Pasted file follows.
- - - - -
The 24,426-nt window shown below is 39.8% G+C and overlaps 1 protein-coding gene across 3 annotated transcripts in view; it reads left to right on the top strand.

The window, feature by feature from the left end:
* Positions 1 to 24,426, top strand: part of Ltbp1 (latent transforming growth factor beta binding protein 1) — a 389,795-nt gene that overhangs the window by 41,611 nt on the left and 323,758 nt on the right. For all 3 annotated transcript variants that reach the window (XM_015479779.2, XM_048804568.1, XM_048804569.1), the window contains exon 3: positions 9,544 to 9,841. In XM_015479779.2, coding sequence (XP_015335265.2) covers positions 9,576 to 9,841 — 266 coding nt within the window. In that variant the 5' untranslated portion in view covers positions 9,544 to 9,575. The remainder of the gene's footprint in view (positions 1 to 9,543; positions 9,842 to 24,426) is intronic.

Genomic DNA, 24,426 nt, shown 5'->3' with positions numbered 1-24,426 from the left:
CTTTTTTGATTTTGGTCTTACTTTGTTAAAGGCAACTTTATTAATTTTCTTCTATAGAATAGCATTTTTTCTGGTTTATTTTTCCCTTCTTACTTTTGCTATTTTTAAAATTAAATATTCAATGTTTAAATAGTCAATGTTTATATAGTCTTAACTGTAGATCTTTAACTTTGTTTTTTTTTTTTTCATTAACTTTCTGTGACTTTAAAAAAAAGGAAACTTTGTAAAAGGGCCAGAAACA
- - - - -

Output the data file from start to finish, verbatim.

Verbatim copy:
The 24,426-nt window shown below is 39.8% G+C and overlaps 1 protein-coding gene across 3 annotated transcripts in view; it reads left to right on the top strand.

The window, feature by feature from the left end:
* Positions 1 to 24,426, top strand: part of Ltbp1 (latent transforming growth factor beta binding protein 1) — a 389,795-nt gene that overhangs the window by 41,611 nt on the left and 323,758 nt on the right. For all 3 annotated transcript variants that reach the window (XM_015479779.2, XM_048804568.1, XM_048804569.1), the window contains exon 3: positions 9,544 to 9,841. In XM_015479779.2, coding sequence (XP_015335265.2) covers positions 9,576 to 9,841 — 266 coding nt within the window. In that variant the 5' untranslated portion in view covers positions 9,544 to 9,575. The remainder of the gene's footprint in view (positions 1 to 9,543; positions 9,842 to 24,426) is intronic.

Genomic DNA, 24,426 nt, shown 5'->3' with positions numbered 1-24,426 from the left:
CTTTTTTGATTTTGGTCTTACTTTGTTAAAGGCAACTTTATTAATTTTCTTCTATAGAATAGCATTTTTTCTGGTTTATTTTTCCCTTCTTACTTTTGCTATTTTTAAAATTAAATATTCAATGTTTAAATAGTCAATGTTTATATAGTCTTAACTGTAGATCTTTAACTTTGTTTTTTTTTTTTTCATTAACTTTCTGTGACTTTAAAAAAAAGGAAACTTTGTAAAAGGGCCAGAAACA